Angola detains rights activists following attack on Togo football team
Amnesty International today warned the Angolan authorities against a crackdown on human rights activists after several were detained in the Cabinda region in the wake of the 8 January attack on the Togolese national football team.
Francisco Luemba, a prominent lawyer and former member of banned human rights organisation Mpalabanda, was arrested on 17 January and charged with crimes against the state in connection with the 2008 publication of a book which the authorities now allege incites violence and rebellion.
Padre Raul Tati, a catholic priest, was arrested on 16 January and charged with the same offence, while Belchoir Lanso Tati, another former member of Mpalabanda, was arrested on 13 January, also on suspicion of crimes against the state. Both Padre Tati and Belchoir have been outspoken about the political tensions in Cabinda, where the Front for the Liberation of the Cabindan Enclave (FLEC) has been leading an armed campaign for the secession of the territory, since Angola's independence in 1975.
Two Togolese football officials and an Angolan driver were killed on 8 January when gunmen opened fire on the Togolese football team as they travelled by bus through the province of Cabinda. FLEC has claimed responsibility for the attacks on the footballers, who were on their way to participate in the Africa Cup of Nations which is taking place in Angola.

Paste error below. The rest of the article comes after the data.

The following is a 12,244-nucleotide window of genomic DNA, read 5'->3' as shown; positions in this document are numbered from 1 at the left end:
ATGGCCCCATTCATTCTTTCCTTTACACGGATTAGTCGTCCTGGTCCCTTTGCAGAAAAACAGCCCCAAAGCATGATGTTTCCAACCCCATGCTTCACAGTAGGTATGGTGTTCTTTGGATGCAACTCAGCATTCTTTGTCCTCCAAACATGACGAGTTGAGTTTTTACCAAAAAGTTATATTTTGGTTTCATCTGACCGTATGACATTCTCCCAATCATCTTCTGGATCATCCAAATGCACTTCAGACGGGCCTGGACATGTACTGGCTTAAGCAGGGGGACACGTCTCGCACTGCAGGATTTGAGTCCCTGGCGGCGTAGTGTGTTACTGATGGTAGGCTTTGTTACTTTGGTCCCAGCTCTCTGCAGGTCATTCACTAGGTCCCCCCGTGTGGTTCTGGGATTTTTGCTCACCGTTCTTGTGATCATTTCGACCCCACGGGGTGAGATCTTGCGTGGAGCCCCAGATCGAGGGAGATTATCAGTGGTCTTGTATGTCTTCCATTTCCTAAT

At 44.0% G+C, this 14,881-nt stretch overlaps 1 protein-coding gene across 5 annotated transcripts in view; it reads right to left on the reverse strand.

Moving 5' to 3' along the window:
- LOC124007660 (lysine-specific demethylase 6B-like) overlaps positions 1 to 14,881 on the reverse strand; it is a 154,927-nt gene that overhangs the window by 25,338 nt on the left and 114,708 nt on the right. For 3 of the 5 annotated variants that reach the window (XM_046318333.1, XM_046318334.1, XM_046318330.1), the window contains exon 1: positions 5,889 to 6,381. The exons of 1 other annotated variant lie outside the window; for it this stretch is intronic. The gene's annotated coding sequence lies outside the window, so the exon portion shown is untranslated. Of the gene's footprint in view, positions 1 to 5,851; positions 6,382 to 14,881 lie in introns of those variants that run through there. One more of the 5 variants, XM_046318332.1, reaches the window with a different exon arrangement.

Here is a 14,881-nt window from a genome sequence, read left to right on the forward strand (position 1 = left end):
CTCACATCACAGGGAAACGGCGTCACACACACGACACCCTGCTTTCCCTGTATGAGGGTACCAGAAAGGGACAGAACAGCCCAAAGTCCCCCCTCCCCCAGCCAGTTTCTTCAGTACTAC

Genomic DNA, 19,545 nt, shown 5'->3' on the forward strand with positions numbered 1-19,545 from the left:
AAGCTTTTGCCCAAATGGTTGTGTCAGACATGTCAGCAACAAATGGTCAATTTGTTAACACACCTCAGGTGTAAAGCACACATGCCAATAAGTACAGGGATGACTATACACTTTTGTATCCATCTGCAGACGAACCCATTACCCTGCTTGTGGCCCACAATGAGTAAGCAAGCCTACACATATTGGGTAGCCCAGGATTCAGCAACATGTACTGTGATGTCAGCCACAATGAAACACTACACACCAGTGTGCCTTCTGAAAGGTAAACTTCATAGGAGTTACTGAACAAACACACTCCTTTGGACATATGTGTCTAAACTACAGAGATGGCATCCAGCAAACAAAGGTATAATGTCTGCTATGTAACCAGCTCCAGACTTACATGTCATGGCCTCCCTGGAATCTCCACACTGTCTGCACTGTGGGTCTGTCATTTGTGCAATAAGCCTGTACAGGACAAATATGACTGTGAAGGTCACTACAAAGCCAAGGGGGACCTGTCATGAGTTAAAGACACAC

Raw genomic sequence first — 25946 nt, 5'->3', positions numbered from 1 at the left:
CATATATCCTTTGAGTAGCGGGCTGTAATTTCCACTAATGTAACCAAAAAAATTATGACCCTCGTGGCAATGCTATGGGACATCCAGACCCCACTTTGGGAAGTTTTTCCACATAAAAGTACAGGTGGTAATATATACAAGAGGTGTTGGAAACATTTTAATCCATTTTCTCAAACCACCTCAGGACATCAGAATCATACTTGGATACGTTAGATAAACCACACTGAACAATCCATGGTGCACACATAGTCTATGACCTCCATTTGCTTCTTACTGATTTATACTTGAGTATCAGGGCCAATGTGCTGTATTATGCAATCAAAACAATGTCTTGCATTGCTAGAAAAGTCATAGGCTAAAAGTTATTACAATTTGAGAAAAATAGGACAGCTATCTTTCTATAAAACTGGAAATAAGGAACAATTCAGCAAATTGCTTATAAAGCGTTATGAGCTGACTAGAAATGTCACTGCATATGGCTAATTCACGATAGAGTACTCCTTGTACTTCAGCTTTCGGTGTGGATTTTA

Erwin Van Der Borght, Amnesty International’s Africa Director, said:
"Amnesty International calls on the government to ensure that this deplorable incident is not used as an excuse to violate the rights of citizens in Cabinda through arbitrary arrests and detentions or any form of cruel, inhuman or degrading treatment.”
Amnesty is calling on the Angolan authorities to ensure that a thorough and impartial investigation into the circumstances surrounding the attacks is carried out in accordance with international human rights standards. Those found to be responsible for the attacks should be brought to justice in a fair trial meeting international human rights standards.
Mpalabanda, the only human rights organisation previously operating in Cabinda, was banned in 2006 following charges that the organisation incited violence and hatred. The organisation had been involved in the documentation of human rights violations committed by both the government and members of the Front for the Liberation of the Cabindan Enclave (FLEC).
Cabinda is a sliver of land between the Democratic Republic of Congo and the Republic of Congo. The region is internationally recognised as part of Angola and produces a substantial part of the country’s oil exports.